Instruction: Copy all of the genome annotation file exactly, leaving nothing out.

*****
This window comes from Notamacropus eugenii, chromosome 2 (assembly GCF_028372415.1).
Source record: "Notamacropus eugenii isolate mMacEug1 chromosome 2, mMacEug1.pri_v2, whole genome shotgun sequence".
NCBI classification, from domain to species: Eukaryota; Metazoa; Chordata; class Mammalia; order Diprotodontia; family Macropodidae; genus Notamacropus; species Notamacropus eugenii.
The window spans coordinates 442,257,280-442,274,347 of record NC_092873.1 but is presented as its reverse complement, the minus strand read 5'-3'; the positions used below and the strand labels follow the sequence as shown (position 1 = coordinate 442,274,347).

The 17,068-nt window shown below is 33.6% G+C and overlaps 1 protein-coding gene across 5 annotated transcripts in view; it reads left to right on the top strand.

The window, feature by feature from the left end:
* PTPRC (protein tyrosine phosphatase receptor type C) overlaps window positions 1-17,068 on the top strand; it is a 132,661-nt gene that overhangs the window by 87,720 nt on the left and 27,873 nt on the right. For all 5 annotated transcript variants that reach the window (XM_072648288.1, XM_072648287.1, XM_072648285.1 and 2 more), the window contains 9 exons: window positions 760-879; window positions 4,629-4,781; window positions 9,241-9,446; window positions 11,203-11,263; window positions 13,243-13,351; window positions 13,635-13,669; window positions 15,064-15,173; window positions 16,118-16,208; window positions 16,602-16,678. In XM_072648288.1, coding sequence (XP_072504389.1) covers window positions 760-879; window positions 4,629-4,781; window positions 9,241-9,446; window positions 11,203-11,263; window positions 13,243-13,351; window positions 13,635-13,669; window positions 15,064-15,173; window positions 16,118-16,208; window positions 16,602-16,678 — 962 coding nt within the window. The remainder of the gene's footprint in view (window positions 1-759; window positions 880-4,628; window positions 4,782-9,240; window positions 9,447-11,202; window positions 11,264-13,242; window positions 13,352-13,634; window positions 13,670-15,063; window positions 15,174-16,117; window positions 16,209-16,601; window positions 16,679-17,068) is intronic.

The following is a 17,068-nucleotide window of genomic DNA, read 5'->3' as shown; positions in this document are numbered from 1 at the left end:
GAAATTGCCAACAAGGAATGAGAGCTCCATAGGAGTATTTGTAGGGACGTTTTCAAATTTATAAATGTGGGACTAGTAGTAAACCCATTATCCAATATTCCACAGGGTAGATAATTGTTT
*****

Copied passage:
This window comes from Notamacropus eugenii, chromosome 2 (assembly GCF_028372415.1).
Source record: "Notamacropus eugenii isolate mMacEug1 chromosome 2, mMacEug1.pri_v2, whole genome shotgun sequence".
NCBI classification, from domain to species: Eukaryota; Metazoa; Chordata; class Mammalia; order Diprotodontia; family Macropodidae; genus Notamacropus; species Notamacropus eugenii.
The window spans coordinates 442,257,280-442,274,347 of record NC_092873.1 but is presented as its reverse complement, the minus strand read 5'-3'; the positions used below and the strand labels follow the sequence as shown (position 1 = coordinate 442,274,347).

The 17,068-nt window shown below is 33.6% G+C and overlaps 1 protein-coding gene across 5 annotated transcripts in view; it reads left to right on the top strand.

The window, feature by feature from the left end:
* PTPRC (protein tyrosine phosphatase receptor type C) overlaps window positions 1-17,068 on the top strand; it is a 132,661-nt gene that overhangs the window by 87,720 nt on the left and 27,873 nt on the right. For all 5 annotated transcript variants that reach the window (XM_072648288.1, XM_072648287.1, XM_072648285.1 and 2 more), the window contains 9 exons: window positions 760-879; window positions 4,629-4,781; window positions 9,241-9,446; window positions 11,203-11,263; window positions 13,243-13,351; window positions 13,635-13,669; window positions 15,064-15,173; window positions 16,118-16,208; window positions 16,602-16,678. In XM_072648288.1, coding sequence (XP_072504389.1) covers window positions 760-879; window positions 4,629-4,781; window positions 9,241-9,446; window positions 11,203-11,263; window positions 13,243-13,351; window positions 13,635-13,669; window positions 15,064-15,173; window positions 16,118-16,208; window positions 16,602-16,678 — 962 coding nt within the window. The remainder of the gene's footprint in view (window positions 1-759; window positions 880-4,628; window positions 4,782-9,240; window positions 9,447-11,202; window positions 11,264-13,242; window positions 13,352-13,634; window positions 13,670-15,063; window positions 15,174-16,117; window positions 16,209-16,601; window positions 16,679-17,068) is intronic.

The following is a 17,068-nucleotide window of genomic DNA, read 5'->3' as shown; positions in this document are numbered from 1 at the left end:
GAAATTGCCAACAAGGAATGAGAGCTCCATAGGAGTATTTGTAGGGACGTTTTCAAATTTATAAATGTGGGACTAGTAGTAAACCCATTATCCAATATTCCACAGGGTAGATAATTGTTT